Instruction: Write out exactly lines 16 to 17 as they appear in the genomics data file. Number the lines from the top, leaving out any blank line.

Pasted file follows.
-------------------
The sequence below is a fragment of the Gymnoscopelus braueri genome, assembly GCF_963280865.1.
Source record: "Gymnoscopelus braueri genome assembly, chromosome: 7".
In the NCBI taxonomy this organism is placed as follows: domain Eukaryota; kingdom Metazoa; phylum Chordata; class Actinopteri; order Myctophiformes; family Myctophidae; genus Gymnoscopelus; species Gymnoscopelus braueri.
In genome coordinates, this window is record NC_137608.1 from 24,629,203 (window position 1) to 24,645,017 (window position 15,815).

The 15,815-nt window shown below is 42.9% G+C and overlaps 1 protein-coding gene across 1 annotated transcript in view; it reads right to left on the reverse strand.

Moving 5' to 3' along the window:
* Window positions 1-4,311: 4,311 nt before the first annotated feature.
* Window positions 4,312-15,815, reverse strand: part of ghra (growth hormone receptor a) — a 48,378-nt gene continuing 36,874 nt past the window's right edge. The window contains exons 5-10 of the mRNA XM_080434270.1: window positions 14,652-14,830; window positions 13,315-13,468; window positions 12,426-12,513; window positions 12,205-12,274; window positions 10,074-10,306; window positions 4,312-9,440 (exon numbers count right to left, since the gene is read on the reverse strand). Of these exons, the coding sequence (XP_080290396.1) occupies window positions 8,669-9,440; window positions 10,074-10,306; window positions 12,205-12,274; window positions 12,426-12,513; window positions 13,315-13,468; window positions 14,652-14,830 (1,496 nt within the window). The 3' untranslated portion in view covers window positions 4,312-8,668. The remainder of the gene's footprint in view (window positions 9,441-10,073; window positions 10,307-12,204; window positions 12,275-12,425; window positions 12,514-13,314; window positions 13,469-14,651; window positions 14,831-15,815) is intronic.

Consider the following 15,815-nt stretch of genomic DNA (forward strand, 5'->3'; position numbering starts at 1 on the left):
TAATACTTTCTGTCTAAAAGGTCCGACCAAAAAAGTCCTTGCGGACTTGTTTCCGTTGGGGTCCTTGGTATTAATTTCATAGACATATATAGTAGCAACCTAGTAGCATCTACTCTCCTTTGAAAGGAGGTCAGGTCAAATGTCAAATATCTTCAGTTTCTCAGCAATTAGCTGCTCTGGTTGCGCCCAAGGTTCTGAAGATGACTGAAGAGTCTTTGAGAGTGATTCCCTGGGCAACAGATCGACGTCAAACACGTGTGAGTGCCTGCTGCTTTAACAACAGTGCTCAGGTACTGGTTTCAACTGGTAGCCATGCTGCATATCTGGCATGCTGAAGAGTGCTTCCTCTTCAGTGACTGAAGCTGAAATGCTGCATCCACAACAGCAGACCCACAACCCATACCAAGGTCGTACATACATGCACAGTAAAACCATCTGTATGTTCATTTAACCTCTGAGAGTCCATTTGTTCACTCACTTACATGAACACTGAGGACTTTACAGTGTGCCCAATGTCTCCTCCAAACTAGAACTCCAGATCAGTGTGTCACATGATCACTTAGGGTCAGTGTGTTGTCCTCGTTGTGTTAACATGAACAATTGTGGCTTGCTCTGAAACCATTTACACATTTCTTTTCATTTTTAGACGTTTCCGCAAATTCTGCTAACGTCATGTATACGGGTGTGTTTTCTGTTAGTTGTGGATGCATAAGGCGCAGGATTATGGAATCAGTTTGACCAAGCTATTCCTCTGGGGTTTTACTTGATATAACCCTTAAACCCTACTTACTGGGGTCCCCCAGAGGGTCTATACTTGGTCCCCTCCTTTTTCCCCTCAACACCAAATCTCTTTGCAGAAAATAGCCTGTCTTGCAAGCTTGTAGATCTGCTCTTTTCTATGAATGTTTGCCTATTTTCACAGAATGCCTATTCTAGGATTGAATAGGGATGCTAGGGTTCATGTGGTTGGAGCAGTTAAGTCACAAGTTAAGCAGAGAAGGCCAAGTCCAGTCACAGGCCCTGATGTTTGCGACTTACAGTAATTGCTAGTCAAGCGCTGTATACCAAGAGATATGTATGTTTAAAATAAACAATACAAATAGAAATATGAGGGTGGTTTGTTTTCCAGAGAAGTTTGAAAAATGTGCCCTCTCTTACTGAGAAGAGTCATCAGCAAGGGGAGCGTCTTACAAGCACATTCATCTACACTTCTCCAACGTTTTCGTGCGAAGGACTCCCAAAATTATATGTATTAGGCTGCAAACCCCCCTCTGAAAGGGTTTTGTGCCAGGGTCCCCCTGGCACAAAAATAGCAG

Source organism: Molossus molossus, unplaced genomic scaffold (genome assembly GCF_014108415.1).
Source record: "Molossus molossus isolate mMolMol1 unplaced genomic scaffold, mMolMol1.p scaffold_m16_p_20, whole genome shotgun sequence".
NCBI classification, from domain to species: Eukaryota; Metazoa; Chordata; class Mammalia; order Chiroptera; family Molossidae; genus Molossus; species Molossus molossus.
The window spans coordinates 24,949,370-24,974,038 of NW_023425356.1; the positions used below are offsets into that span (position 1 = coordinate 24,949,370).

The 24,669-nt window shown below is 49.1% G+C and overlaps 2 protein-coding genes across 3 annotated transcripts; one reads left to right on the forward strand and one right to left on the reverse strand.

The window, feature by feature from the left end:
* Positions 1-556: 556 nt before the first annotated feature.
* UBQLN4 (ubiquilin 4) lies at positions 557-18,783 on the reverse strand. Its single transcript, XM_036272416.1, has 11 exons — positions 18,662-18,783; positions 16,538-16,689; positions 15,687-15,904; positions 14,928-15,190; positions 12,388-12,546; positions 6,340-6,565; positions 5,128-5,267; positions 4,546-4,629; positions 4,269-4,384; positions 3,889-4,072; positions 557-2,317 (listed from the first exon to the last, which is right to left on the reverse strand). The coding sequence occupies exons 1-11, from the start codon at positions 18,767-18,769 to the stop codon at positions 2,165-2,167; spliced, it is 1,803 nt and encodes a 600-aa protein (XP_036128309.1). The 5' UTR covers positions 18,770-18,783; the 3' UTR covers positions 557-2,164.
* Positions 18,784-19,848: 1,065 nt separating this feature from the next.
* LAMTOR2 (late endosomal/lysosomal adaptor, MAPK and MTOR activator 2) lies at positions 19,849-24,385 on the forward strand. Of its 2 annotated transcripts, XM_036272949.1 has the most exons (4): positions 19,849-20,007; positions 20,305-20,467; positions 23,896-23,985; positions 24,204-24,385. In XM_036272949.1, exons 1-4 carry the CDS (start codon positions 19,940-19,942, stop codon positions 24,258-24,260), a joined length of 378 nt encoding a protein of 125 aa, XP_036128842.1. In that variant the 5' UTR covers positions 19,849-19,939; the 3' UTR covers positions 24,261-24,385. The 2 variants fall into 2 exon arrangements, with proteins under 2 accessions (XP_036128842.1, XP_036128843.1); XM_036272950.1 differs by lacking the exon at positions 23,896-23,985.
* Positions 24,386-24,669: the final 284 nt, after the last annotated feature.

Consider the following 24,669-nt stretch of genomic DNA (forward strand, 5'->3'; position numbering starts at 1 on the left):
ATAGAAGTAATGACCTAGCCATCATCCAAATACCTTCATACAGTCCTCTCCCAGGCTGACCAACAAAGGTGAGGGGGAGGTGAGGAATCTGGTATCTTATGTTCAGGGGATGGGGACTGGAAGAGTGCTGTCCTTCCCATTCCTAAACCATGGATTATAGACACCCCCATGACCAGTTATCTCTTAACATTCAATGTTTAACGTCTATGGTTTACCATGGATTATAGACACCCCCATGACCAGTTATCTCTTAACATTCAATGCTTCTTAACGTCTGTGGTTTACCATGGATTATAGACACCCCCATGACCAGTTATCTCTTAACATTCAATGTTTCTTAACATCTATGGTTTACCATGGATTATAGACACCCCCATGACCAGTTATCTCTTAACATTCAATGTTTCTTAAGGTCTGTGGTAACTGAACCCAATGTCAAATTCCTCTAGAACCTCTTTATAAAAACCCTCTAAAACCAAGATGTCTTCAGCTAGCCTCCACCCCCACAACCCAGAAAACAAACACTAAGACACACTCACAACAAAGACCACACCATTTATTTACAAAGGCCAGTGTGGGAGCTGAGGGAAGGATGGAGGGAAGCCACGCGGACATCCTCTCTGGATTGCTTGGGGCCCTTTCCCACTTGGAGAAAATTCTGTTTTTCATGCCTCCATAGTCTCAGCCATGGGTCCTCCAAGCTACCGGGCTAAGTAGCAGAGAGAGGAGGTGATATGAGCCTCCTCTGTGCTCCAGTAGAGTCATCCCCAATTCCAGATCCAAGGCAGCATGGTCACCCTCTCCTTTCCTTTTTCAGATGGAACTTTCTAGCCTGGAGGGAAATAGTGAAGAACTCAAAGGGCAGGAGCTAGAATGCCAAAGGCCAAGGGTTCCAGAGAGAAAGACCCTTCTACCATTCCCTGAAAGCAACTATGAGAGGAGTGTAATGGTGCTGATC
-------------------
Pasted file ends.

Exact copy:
The window, feature by feature from the left end:
* Positions 1-556: 556 nt before the first annotated feature.